Boosting your Business in a Slow Economy

Jeff Mowatt, CSP

Question: What are two words that will become increasingly important to customers over the next decade?

Answer: According to marketing guru Frank Luntz, “hassle free.”

    Customers are fed up with being forced to jump through hoops. Yet, bizarrely, even in a slow economy, companies are actually becoming more difficult for customers to do business with—before, during and after purchases.

    To see if your organization is creating these unnecessary hassles for your customers, take this mini quiz. Then consider using the accompanying tips.

1. When customers arrive early, do you force them to wait outside your store until the minute you officially open? Or worse, do you rush them out the door or bar them from entering as closing time approaches? Have you ever seen customers standing outside a business pointing at their watches to store employees, trying to ascertain whose watch is right?

    Fortunately, I got a helpful tip from Roly Morris, CEO of Krispy Kreme operations in Canada, that will help you avoid this hassle. Krispy Kreme has a practice called “10 before, 10 after.” It means that the stores are open for business (and employees are answering phones) 10 minutes before they say they are open, and they remain open (and answering phones) 10 minutes after posted closing. Of course, you have to pay employees for the staggered times, but the good will and extra revenues you’ll generate make this a worthwhile investment.

2. When making buying decisions, are your customers faced with too many choices? It’s fine to have a large selection to attract customers, but giving customers too many options creates stress and buying resistance. As products and services are becoming more complex, customers are becoming increasingly afraid of making the wrong decisions. Fortunately, your employees can reduce this customer stress while boosting your revenues, using the “Rule of 3.” Here’s how it works.

    If you offer your customers only two choices, they may simply opt for the less expensive. However, using the “Rule of 3,” your employees would consider all the products and services you offer and narrow them to the top three most suitable for that customer. Interestingly, if you offer three choices, from least to most expensive, customers will typically choose the middle option. That means that offering three choices not only helps your customer make buying decisions more easily but it also helps steer them away from choosing the cheapest item. Less hassle, more buying. Everyone wins.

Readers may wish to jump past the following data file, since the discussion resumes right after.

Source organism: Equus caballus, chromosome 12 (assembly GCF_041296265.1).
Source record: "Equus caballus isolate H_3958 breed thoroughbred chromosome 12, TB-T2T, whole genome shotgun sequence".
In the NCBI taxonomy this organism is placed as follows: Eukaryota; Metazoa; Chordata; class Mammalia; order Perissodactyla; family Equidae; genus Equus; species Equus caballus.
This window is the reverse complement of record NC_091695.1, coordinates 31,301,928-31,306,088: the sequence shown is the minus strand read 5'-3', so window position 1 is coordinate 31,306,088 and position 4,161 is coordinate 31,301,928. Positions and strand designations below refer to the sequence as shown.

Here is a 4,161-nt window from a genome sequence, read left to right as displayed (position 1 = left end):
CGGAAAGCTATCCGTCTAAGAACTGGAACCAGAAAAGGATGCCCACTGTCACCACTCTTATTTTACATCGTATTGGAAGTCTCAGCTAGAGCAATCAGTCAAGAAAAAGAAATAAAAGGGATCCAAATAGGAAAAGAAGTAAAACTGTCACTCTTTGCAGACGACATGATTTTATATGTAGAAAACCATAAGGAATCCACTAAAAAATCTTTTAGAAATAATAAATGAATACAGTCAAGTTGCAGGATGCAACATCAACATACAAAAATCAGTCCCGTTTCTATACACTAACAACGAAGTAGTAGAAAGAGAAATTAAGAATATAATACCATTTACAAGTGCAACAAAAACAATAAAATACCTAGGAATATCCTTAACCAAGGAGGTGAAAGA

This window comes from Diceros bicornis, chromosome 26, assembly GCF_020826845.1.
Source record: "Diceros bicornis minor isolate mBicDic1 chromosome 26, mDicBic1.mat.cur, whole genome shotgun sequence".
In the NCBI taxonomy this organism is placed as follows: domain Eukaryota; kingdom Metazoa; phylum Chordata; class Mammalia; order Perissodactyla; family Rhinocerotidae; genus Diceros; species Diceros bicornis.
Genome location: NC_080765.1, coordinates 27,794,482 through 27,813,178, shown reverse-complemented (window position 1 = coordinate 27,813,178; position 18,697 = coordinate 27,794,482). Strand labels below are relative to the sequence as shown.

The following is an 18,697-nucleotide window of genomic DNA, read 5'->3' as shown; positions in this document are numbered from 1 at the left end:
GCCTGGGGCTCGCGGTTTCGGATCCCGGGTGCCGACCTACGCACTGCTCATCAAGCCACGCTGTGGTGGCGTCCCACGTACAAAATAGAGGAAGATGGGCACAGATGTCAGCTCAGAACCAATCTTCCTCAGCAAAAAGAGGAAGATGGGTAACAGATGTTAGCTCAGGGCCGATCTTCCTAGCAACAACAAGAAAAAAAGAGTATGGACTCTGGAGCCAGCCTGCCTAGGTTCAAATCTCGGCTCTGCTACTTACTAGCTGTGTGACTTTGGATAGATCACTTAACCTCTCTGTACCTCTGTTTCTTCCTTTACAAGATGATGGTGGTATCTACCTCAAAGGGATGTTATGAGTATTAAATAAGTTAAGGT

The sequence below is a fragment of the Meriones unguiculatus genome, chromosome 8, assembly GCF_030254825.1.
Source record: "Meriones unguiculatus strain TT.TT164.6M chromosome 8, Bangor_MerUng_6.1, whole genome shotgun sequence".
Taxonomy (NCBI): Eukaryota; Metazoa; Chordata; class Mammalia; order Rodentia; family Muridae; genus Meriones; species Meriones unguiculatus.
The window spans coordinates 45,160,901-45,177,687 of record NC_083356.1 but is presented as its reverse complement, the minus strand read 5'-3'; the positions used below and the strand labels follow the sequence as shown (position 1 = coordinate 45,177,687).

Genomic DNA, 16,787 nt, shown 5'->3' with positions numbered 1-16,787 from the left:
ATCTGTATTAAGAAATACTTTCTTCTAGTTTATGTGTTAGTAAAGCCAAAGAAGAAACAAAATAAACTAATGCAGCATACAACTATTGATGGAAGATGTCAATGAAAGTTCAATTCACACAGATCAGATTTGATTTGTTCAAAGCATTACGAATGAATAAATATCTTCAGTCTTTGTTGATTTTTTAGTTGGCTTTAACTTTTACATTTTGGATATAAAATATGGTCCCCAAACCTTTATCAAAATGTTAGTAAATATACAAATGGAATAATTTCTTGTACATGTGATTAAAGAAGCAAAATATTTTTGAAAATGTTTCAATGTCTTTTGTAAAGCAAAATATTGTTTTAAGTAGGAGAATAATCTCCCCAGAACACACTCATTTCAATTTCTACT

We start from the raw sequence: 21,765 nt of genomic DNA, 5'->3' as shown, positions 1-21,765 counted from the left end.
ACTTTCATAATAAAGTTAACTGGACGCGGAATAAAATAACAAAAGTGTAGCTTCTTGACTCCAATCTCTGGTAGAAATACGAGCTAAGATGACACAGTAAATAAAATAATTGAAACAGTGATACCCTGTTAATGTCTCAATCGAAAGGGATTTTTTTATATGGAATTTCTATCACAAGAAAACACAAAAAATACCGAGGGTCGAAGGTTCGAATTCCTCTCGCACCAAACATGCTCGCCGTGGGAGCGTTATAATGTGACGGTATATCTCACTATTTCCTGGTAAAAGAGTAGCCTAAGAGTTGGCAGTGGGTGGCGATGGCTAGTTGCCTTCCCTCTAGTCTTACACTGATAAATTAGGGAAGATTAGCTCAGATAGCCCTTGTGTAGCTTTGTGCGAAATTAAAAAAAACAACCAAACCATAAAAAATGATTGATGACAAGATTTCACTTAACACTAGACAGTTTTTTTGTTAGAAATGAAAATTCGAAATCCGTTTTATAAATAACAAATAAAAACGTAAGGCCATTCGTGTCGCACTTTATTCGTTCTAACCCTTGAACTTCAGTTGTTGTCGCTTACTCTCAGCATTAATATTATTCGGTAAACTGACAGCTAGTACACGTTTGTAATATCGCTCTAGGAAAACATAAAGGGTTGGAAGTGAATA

3. When there’s a problem, what is your customer satisfaction policy, and how easy is it for customers to take advantage of? Do you give customers any compensation or even an apology for the inconvenience of having to return a defective product?

    Some managers appear to believe that making dissatisfied customers “run a gauntlet” discourages product returns. Actually, it discourages your customers from returning. If you plan on keeping customers over the long term, you know that sooner or later they’re likely to have a problem. That’s an opportunity for you to demonstrate that you are indeed different from your competitors.

    So how did you do in this quiz? For most businesses, there are at least some opportunities to reduce the “hassle factor” for customers. The good news is that these types of adjustments to customer service are simple. The goal is to reduce complexity and bureaucracy.

    My clients report that the payoff is worth it in terms of strengthened customer loyalty, increased spending per customers and enhanced team spirit. Not bad for simply making the customers’ buying experience hassle free!

This article is based on the best-selling book, Becoming a Service Icon in 90 Minutes a Month by customer service strategist and certified professional speaker Jeff Mowatt, CSP. To obtain a copy of this book or to inquire about engaging Mr. Mowatt for your business or organization, visit or call (800)-JMowatt (566-9288).


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